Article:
When a potential client comes into my office seeking to learn more information about Florida adoption (whether it be stepparent adoption, close relative adoption, second parent adoption, or non-relative adoption), two questions almost always seem to catch the potential client off guard:
- Is the prospective adoptee/child a member of an Indian tribe?
- Is the prospective adoptee/child eligible to be a member of an Indian tribe?
If the answer to either of those questions turns out to be yes, then a federal law known as the Indian Child Welfare Act (“ICWA”) is triggered and special procedures must be observed. In determining whether an adoption should be granted, a court must not only look at the best interests of the child, but also take into consideration the interests of the child’s Indian tribe. Preference for adoption is to be given to the child’s extended family within that tribe over a non-tribe member non-relative.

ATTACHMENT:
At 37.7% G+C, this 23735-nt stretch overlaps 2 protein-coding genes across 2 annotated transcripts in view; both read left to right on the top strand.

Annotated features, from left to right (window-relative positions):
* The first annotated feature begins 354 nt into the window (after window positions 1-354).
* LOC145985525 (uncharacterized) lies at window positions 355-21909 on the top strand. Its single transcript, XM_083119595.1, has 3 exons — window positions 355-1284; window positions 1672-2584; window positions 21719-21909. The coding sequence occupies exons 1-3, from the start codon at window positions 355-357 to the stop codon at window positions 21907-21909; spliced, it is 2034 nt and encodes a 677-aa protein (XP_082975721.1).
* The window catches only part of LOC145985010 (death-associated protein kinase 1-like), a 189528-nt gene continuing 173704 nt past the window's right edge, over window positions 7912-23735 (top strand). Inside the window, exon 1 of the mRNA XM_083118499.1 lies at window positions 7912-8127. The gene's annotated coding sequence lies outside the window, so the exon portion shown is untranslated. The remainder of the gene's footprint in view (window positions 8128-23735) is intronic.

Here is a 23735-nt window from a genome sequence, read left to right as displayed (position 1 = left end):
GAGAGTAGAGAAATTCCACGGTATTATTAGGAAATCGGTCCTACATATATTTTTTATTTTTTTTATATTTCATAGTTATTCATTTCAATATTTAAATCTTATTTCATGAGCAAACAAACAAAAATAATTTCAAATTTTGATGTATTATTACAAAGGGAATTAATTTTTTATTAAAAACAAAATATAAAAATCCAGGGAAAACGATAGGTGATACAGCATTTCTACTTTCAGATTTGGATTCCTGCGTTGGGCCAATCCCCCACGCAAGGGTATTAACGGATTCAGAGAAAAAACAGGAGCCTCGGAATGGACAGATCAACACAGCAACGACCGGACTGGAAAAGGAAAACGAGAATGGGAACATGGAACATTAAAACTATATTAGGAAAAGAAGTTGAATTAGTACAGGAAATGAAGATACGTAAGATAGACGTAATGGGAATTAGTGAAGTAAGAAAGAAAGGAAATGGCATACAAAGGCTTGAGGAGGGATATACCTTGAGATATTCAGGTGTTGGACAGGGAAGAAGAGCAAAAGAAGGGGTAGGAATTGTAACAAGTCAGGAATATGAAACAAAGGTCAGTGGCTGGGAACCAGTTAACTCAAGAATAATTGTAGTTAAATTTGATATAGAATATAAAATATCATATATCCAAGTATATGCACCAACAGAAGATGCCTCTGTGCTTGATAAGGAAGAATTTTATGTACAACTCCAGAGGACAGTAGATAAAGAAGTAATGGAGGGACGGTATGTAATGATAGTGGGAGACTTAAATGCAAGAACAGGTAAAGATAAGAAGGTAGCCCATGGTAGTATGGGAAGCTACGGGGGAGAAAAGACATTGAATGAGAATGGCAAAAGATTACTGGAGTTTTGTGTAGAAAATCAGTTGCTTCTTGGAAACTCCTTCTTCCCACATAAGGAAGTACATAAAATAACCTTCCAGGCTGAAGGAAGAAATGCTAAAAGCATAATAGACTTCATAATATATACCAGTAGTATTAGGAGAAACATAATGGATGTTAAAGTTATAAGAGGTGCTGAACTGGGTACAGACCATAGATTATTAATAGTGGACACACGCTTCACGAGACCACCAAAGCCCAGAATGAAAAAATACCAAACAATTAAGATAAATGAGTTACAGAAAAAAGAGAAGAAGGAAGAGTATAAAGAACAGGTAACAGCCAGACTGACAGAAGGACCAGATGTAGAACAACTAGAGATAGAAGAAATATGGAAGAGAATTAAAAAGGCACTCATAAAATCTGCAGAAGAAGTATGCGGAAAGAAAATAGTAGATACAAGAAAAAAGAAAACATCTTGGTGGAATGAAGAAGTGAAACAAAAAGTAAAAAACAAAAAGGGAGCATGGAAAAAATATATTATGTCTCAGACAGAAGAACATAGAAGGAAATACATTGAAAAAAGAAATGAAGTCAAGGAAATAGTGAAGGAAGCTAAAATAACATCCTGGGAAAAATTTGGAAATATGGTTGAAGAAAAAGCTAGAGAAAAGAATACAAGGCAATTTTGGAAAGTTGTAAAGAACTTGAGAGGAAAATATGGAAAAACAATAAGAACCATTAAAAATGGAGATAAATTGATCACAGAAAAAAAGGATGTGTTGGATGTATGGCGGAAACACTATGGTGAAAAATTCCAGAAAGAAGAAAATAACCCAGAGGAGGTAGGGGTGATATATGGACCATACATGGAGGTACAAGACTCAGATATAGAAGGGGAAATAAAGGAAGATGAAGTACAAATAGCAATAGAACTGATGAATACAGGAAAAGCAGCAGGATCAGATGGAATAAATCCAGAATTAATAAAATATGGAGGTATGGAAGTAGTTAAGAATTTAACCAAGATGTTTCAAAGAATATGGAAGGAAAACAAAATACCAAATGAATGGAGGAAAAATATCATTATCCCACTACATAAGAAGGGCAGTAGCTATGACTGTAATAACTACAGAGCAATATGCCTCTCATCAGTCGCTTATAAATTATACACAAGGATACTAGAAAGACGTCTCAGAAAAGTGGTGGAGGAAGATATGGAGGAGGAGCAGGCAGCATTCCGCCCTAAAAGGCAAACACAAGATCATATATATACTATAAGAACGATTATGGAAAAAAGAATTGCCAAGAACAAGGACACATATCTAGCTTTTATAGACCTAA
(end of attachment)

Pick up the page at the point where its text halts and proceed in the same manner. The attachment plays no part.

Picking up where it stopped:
A recent South Carolina adoption case involved the Indian Child Welfare Act. The following video from CNN discusses this case of “Baby Veronica” and the impact of the Indian Child Welfare Act on her adoption: